As a happenstance of circumstances, I had the fine opportunity to lead the discussion in our weekly Bible study this week.
The study group is composed of the parents of high schoolers. We’re a team of stumblers, looking to build one another up around the scriptures, with eyes to better handle being the parents of teens; that is to say we are learning together to lean on Him in whose image our teens were created, so we can have any hope of succeeding as parents.
We are approaching the conclusion of Paul’s letter to the church in Ephesus. After talking through the countercultural implications of activating the wills of wives and children in previous weeks, we settled in to discuss Paul’s directive to fathers for the sake of their children in 6:4.
“Fathers, do not provoke your children to anger by the way you treat them. Rather, bring them up with the discipline and instruction that comes from the Lord.”
So much to parse in this little (seeming) aside from Paul. So much to be said for the cultural perspective of the will of children, the image of leadership this paints for fathers, and the singling out of the men themselves.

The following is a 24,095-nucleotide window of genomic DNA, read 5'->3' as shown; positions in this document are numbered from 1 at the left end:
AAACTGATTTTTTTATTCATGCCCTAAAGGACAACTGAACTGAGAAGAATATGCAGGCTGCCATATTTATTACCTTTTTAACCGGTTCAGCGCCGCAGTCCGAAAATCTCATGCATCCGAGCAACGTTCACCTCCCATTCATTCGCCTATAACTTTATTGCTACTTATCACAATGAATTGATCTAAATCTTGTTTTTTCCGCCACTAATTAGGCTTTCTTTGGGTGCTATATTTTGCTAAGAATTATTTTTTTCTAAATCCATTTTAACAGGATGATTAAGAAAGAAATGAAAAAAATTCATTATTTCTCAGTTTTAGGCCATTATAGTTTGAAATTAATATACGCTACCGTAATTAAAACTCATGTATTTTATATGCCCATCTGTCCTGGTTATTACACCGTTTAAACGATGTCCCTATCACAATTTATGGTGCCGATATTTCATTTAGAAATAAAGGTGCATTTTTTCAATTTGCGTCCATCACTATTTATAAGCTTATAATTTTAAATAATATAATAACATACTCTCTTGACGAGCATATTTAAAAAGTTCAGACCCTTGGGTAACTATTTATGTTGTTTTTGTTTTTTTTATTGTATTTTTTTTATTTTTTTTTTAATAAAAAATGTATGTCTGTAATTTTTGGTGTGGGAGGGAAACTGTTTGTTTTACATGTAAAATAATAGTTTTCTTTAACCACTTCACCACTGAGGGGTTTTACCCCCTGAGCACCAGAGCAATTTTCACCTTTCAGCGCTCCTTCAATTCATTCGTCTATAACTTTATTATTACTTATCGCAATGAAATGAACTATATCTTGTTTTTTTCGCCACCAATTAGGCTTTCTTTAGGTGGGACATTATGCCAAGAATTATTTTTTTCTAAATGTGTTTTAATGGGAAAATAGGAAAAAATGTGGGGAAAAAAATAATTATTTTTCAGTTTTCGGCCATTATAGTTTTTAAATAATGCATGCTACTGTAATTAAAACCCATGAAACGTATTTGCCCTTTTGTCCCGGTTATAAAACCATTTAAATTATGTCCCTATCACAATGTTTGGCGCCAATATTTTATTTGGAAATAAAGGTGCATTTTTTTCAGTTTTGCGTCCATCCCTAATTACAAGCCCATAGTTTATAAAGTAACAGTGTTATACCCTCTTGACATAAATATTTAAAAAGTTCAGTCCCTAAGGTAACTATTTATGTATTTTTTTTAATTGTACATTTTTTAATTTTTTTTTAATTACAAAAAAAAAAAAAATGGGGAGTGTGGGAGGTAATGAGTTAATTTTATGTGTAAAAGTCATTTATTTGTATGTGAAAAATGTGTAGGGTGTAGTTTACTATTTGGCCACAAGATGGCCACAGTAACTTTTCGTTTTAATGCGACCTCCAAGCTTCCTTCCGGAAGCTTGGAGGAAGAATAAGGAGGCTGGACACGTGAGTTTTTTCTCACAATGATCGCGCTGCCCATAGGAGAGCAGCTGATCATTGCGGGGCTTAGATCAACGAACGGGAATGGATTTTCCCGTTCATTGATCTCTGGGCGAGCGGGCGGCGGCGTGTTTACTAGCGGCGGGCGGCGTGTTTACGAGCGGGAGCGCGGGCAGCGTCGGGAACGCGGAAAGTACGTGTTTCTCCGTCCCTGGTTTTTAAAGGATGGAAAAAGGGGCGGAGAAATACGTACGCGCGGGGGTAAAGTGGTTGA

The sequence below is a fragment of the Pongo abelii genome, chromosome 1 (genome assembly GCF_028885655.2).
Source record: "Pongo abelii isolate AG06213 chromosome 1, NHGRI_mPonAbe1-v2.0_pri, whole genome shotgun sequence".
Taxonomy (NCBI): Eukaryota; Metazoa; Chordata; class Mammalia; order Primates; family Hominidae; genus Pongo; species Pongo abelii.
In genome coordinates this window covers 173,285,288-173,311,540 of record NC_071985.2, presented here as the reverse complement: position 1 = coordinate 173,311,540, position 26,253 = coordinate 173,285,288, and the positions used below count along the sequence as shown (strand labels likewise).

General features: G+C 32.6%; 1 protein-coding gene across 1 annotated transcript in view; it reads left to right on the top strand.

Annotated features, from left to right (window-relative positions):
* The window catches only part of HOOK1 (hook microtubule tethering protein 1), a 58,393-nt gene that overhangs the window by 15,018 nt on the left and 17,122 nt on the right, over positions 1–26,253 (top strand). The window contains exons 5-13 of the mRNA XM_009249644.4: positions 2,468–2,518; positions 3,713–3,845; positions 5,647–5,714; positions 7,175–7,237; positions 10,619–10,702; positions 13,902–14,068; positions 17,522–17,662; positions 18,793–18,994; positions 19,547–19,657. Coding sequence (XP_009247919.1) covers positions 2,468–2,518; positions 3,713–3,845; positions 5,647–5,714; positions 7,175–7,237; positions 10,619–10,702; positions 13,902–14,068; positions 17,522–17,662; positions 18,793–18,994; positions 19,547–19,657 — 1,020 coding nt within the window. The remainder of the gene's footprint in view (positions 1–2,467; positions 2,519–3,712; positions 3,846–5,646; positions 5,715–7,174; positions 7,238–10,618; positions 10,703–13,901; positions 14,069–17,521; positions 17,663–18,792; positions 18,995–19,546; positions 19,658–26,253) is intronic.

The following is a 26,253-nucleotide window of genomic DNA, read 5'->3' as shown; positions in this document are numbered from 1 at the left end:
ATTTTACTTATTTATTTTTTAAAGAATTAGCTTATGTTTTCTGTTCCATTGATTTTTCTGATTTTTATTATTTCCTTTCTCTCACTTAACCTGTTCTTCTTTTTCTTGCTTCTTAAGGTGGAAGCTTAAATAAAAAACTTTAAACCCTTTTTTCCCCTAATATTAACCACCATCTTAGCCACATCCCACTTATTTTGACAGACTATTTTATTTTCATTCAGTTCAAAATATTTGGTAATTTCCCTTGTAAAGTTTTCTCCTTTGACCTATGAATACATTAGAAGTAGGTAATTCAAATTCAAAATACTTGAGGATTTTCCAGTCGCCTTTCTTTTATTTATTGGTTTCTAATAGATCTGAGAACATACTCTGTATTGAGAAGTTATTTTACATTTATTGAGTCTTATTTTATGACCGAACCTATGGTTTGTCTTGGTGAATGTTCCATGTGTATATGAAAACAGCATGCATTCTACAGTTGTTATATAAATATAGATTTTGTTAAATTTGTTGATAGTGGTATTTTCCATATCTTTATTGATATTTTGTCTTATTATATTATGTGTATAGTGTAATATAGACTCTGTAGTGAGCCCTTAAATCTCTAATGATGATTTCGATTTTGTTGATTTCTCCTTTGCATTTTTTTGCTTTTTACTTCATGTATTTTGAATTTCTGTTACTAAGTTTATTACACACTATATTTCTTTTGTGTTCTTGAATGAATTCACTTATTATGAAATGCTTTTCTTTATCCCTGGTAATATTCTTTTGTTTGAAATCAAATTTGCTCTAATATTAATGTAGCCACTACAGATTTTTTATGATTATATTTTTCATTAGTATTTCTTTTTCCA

If I’m being honest, I need this direction. I need to be told. It isn’t to say that I am the only exasperater of my children. Not at all. But, the consequences of the kind of exasperation I can inflict are altogether different from those provoked by my wife; my kind are the kind that leads to grieving and separation.
And more, there is an alternative to exasperation: to raise them, led by the Spirit of God, to be the same kind of men who lead their future wives as Christ leads (through sacrificial love) the church and to be fathers who involve themselves in their children long before they are even conceived.